Twentieth Sunday after Pentecost

Can one bargain with God? According to the narrative in Exodus 33:12-23, the answer is yes!

Matthew 22:19
"Show me the coin used for the tax." Photo by Darío Martínez-Batlle on Unsplash; licensed under CC0.

October 18, 2020

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Commentary on Exodus 33:12-23

Can one bargain with God? According to the narrative in Exodus 33:12-23, the answer is yes!

In a two-act dialogue between Moses and God, Moses barters with God to secure the assurance from God that God will lead Israel on their journey to the Promised Land.

Exodus 33:12-23 is generally divided between verses 12-17 and 18-23 but is perhaps better divided by Moses’ three prayers in verses 12-14, 15-17, and 18-23. Exodus 33:12 opens with a complaint of Moses against God. Moses’ objection is that God commissioned him to bring the people from the house of slavery in Egypt and promised to go before them. Yet, after committing to remain faithful to the statutes and ordinances in the covenant that they entered into with God at Mt. Sinai (Exodus 19:5), the people grew impatient after Moses was with God on the mountain for forty days and nights. They ask Aaron to make gods for them to replace Moses as their leader and Aaron complies by fashioning a golden calf as an image of God (Exodus 32:1). Aaron builds an altar before the calf and the people worship and sacrifice there. God’s anger is kindled against the people and God sets out to consume them with fire. However, Moses intercedes on their behalf and God’s wrath is abated.

Nonetheless, the relationship between God and Israel was forever changed. For one, when Moses descends the mountain to see about the revelry that the people were engaged in as part their worship of the calf, his anger also burns against the people and he destroys the tablets with the commandments in them. God renews the covenant but the commandments that replace the former ones are not duplicates of the original (Exodus 34:10-28). For another, God abruptly orders Moses to tell the people to pick up and leave Sinai (now called Horeb) to resume the journey to the Promised Land. However, God informs Moses that God will not accompany them. Instead, God will send an angel (Hebrew: malak) or messenger ahead of them (33:1-3; see also 32:34). This is the source of Moses’ objection.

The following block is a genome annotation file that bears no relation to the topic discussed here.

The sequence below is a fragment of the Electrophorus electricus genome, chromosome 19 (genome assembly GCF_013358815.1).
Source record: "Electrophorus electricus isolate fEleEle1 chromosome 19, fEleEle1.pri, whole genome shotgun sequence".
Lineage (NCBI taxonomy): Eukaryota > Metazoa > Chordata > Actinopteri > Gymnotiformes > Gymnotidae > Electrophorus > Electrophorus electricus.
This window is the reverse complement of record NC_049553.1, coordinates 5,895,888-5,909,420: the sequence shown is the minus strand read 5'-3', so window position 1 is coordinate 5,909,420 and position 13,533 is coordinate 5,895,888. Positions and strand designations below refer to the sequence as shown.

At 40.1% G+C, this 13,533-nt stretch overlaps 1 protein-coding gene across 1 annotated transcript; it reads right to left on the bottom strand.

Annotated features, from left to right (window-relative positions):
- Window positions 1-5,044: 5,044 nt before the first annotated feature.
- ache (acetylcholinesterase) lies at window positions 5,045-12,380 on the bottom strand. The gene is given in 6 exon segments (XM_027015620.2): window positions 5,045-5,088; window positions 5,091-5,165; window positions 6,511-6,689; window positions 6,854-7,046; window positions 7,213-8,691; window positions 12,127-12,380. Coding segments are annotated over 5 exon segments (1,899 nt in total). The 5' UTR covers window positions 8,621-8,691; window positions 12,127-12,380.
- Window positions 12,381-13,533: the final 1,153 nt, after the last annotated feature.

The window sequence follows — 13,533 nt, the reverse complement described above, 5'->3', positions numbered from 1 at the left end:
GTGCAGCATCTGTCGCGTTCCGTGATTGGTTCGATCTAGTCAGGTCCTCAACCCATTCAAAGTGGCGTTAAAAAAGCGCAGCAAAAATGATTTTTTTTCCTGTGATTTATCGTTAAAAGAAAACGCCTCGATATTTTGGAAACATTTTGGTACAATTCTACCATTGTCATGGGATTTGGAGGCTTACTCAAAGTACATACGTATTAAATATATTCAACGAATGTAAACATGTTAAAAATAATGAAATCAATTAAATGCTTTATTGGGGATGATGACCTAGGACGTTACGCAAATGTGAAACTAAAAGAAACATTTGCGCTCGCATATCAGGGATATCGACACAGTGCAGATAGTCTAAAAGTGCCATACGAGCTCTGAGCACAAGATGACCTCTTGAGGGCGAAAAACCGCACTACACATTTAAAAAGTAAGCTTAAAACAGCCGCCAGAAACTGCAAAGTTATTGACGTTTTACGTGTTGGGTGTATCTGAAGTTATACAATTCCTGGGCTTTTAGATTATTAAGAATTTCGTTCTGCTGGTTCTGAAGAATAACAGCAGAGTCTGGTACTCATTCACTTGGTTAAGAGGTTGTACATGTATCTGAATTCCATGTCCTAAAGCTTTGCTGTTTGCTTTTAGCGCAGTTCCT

Moses balks and once again appeals to God on the people’s behalf (see 32:11-14). This time it is a plea for God’s guarantee to accompany them along the journey. Exodus 33:12b is puzzling because Moses is aware that God has previously declared that God would not continue to be present with the people once they departed but would instead send an angel before them. Yet, Moses declares that God has commanded him to lead the people without having “let me know whom you will send with me” (33:12a). Next, Moses appeals to his relationship with God as one who has found favor in God’s sight (33:12b). Thus far, God has never referred to Moses in Exodus as having “found favor in [God’s] sight” (in contrast to Noah in Genesis 6:8), but the reader is expected to accept it in good faith. Moses appeals to God three times using this expression (33:12-13). As such, we should accept that Moses is speaking rhetorically each time he asks if he has found favor in God’s sight; if that is the case, then God must do as Moses has asked. In this instance, God must not only accompany them but must also acknowledge the Israelites as God’s people. God concedes and agrees to remain with Moses and the people (33:14).

Still, Moses does not relent and entreats God once more for reassurance that if God will not go with them, then the people should not depart from that place. But Moses also ups the ante. He contends a fourth time that not only Moses but also the people will have found favor in God’s sight if God accompanies them. This will distinguish Moses and the Israelites as God’s people. God agrees to Moses’ plea as evidence that God knows Moses by name and that Moses has secured God’s favor, using the same language as Moses in verse 12 (Exodus 33:17).

Moses is not content with having achieved what he set out to do but rather raises the stakes. Moses entreats God a final time, asking to see God’s glory. In essence, Moses is asking to see God in person. God agrees to pass before him revealing all God’s goodness (Exodus 33:19) and offers to proclaim the divine name once more (see also 3:13-15), but God has a limit. God declines to allow Moses to encounter God face to face, although the narrator reports in Exodus that God spoke to Moses “face to face, as one speaks to a friend” (33:11). The reason given is that no one can see God’s face and live. Nevertheless, God instructs Moses to stand on a rock and as God’s glory passes by, God will place Moses in the cleft of a rock protected by the hand of God. Once God has passed by, God allows Moses to glimpse the back of God but not God’s face (33:21-23). God is portrayed as having human characteristics, but this should not take away from God’s divine nature.

Exodus 33:12-23 demonstrates that there are many facets of God’s character. Through God’s relationship with Moses, who enjoys a favored status with God, we see a God who can be angered and mollified. God is also characterized as being open to having God’s mind changed more than once. God’s willingness to assent to Moses’ demands also has limits. Moses does not get everything that he asks for. Moses’ entreaties towards God can seem to push the boundaries between deference that humans should have for the divine and defiance. Yet, it is good that we can intercede on the behalf of others and know that God hears and responds.